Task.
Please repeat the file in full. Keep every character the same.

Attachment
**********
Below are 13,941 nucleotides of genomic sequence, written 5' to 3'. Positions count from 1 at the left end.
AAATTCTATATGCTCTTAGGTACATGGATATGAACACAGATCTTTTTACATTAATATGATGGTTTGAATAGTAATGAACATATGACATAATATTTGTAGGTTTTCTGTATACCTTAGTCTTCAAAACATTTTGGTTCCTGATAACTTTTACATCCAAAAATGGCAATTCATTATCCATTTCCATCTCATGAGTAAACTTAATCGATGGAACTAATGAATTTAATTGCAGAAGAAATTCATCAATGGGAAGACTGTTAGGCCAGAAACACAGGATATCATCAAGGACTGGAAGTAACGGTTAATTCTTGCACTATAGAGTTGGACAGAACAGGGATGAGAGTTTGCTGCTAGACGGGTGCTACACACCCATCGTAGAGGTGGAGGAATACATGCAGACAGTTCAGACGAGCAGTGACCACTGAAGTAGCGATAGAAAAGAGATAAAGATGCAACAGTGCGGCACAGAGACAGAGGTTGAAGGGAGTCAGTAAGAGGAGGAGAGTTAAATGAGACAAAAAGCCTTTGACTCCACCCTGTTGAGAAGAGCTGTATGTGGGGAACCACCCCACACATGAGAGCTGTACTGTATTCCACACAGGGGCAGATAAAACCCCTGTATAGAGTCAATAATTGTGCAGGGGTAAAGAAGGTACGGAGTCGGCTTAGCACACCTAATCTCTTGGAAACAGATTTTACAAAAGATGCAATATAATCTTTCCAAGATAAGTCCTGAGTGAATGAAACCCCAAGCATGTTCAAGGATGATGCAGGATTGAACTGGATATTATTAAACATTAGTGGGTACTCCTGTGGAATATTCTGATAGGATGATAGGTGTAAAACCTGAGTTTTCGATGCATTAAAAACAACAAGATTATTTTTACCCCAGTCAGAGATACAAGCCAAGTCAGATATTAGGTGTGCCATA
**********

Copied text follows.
Below are 13,941 nucleotides of genomic sequence, written 5' to 3'. Positions count from 1 at the left end.
AAATTCTATATGCTCTTAGGTACATGGATATGAACACAGATCTTTTTACATTAATATGATGGTTTGAATAGTAATGAACATATGACATAATATTTGTAGGTTTTCTGTATACCTTAGTCTTCAAAACATTTTGGTTCCTGATAACTTTTACATCCAAAAATGGCAATTCATTATCCATTTCCATCTCATGAGTAAACTTAATCGATGGAACTAATGAATTTAATTGCAGAAGAAATTCATCAATGGGAAGACTGTTAGGCCAGAAACACAGGATATCATCAAGGACTGGAAGTAACGGTTAATTCTTGCACTATAGAGTTGGACAGAACAGGGATGAGAGTTTGCTGCTAGACGGGTGCTACACACCCATCGTAGAGGTGGAGGAATACATGCAGACAGTTCAGACGAGCAGTGACCACTGAAGTAGCGATAGAAAAGAGATAAAGATGCAACAGTGCGGCACAGAGACAGAGGTTGAAGGGAGTCAGTAAGAGGAGGAGAGTTAAATGAGACAAAAAGCCTTTGACTCCACCCTGTTGAGAAGAGCTGTATGTGGGGAACCACCCCACACATGAGAGCTGTACTGTATTCCACACAGGGGCAGATAAAACCCCTGTATAGAGTCAATAATTGTGCAGGGGTAAAGAAGGTACGGAGTCGGCTTAGCACACCTAATCTCTTGGAAACAGATTTTACAAAAGATGCAATATAATCTTTCCAAGATAAGTCCTGAGTGAATGAAACCCCAAGCATGTTCAAGGATGATGCAGGATTGAACTGGATATTATTAAACATTAGTGGGTACTCCTGTGGAATATTCTGATAGGATGATAGGTGTAAAACCTGAGTTTTCGATGCATTAAAAACAACAAGATTATTTTTACCCCAGTCAGAGATACAAGCCAAGTCAGATATTAGGTGTGCCATA